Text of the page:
CNN: Toll rises in Myanmar from clashes between Buddhists, Muslims
The death toll from sectarian violence between Buddhists and Muslims in central Myanmar has risen to 40, state media reported Tuesday, as the government struggles to deal with rising ethnic tensions in the nascent democracy.
CNN: China's Xi promises equal trade relations with Africa
China's new president sought to address concerns among African leaders about the uneven nature of trade relations on Monday, promising an equal relationship that would promote development on the continent. Xi Jinping made the speech defending China's economic role in Africa in Tanzania, the first stop of his African tour. He travels to South Africa on Tuesday and will attend a summit of the BRICS countries in the port city of Durban on Wednesday.
Financial Times: Israel to resume tax funds to Palestinians
Israel said it would resume the transfer of tax funds to the Palestinian Authority in response to requests from the US, three days after President Barack Obama concluded a visit to the region. Benjamin Netanyahu, Israeli prime minister, on Monday announced he had authorised the move after consulting with his Security Cabinet, an inner circle of ministers.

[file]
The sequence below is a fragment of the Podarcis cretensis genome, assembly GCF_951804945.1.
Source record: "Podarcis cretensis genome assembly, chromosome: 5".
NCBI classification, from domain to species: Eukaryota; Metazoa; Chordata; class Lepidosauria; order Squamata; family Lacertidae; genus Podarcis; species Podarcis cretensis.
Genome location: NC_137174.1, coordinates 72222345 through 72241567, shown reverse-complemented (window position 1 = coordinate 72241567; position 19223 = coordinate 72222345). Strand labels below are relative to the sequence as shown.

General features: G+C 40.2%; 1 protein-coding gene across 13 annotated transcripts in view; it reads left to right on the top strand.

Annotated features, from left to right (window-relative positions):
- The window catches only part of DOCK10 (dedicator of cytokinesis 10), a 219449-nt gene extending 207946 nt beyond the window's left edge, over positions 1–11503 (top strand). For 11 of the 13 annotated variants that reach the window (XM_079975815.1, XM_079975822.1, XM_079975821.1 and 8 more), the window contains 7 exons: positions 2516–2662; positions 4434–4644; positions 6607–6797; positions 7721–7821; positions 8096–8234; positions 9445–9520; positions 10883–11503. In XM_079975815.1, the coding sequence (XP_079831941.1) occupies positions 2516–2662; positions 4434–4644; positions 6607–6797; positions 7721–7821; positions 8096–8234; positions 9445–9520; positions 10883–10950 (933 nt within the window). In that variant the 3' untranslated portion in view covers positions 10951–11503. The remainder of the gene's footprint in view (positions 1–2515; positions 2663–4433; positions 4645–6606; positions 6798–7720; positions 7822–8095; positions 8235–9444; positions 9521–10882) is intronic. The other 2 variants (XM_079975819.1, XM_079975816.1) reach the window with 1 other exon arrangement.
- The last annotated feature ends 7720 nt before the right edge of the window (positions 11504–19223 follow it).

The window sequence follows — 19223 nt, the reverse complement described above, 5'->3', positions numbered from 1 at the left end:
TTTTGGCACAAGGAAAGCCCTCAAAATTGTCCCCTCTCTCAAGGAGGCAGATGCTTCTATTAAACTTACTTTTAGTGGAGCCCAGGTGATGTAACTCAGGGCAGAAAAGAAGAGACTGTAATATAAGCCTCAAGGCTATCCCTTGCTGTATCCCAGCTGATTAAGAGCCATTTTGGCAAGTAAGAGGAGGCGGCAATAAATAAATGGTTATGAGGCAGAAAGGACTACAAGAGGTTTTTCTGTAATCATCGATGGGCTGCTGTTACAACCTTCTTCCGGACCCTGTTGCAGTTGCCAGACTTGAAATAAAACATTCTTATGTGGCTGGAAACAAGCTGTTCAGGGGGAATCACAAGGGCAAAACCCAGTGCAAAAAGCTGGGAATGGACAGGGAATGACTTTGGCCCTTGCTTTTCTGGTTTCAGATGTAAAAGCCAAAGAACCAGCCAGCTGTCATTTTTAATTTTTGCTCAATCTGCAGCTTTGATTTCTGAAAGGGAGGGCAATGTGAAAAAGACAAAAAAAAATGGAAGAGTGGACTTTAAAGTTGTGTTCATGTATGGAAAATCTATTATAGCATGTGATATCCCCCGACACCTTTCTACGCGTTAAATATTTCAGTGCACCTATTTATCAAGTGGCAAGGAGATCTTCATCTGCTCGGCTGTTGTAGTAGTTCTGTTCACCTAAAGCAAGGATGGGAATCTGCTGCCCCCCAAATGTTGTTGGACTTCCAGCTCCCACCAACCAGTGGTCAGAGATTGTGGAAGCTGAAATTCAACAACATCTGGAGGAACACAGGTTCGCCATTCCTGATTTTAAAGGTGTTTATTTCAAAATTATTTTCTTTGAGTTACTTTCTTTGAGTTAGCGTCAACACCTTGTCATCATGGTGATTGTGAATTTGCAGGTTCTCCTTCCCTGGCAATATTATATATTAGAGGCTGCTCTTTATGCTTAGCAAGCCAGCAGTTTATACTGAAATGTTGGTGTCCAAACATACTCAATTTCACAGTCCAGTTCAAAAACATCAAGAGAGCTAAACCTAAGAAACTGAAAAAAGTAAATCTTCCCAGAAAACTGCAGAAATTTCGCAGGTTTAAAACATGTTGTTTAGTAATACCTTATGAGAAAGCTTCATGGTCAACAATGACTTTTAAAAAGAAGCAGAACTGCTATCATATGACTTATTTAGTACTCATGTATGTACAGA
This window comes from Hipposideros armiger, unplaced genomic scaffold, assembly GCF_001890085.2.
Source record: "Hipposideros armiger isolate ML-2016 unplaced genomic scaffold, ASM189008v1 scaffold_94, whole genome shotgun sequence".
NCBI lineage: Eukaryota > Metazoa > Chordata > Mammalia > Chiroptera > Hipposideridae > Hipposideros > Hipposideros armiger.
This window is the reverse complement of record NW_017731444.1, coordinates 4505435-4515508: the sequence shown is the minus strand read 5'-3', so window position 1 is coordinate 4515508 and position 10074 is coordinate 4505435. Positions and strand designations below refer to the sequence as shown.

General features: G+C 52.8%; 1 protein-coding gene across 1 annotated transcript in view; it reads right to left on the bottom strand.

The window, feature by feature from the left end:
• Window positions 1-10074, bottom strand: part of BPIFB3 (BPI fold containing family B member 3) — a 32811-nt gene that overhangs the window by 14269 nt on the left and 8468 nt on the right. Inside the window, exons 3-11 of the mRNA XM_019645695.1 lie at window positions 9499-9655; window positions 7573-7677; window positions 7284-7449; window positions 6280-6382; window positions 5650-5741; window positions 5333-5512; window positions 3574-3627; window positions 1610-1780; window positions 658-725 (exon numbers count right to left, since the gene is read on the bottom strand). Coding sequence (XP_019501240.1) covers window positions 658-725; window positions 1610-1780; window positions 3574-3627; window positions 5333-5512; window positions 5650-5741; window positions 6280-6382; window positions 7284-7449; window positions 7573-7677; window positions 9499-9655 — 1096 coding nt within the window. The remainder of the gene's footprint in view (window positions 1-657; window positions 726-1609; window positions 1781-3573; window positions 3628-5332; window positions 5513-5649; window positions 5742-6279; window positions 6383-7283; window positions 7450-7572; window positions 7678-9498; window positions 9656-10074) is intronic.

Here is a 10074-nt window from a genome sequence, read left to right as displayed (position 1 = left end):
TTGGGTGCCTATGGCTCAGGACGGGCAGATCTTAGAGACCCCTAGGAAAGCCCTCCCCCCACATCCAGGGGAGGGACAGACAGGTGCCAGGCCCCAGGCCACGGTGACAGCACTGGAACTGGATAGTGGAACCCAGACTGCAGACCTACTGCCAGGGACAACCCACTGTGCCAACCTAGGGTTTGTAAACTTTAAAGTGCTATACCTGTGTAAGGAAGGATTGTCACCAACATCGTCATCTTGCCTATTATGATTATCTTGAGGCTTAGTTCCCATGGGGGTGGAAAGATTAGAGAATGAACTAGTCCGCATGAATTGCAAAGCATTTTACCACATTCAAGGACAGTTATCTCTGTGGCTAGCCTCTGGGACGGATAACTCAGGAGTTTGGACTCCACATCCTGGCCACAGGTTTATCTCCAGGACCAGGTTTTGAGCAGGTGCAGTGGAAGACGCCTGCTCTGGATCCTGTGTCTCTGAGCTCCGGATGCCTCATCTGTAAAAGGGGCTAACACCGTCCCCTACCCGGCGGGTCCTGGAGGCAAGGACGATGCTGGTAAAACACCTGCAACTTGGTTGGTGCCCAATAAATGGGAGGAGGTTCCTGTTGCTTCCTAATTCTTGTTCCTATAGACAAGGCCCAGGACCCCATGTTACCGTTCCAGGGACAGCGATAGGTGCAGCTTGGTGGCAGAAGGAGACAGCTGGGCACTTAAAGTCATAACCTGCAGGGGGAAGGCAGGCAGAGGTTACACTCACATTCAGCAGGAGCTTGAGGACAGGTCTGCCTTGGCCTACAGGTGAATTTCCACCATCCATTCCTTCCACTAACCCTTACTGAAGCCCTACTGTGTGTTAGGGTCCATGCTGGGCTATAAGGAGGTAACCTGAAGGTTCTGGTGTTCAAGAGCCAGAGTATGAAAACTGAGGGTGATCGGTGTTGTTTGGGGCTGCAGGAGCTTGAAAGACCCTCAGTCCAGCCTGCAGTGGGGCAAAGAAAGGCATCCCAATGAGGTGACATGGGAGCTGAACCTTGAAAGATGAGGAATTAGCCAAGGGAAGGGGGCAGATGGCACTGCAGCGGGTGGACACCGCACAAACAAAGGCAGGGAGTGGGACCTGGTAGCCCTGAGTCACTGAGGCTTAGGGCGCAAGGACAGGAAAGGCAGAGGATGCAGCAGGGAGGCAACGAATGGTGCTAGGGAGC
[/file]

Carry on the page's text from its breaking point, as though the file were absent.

Bloomberg: Pakistan’s Army of Overseas Workers Keeps Economy Afloat
Living in poverty in a mud shack in Pakistan, Mazhar Ali dropped out of school, sold the family’s two buffalo and bought a visa to work in Dubai. The money he sends home is paying for a new house. “We’re going to build three rooms with bricks and cement, plus a courtyard and a washroom,” said his younger brother Azhar in Larkana, home town of the ruling People’s Party about 300 kilometers north of Karachi. “We will then start marrying one by one, starting with Mazhar sometime this year.” The family’s change in fortunes reflects a rising trend of rich nations with aging workers tapping poorer ones for labor - total remittances to developing economies will rise 7.9 percent this year, and reach $534 billion by 2015, the World Bank says. For Pakistan, the income offers a source of stability, with the country poised for its first civilian handover of government in May even amid power shortages, bombings and a Taliban insurgency.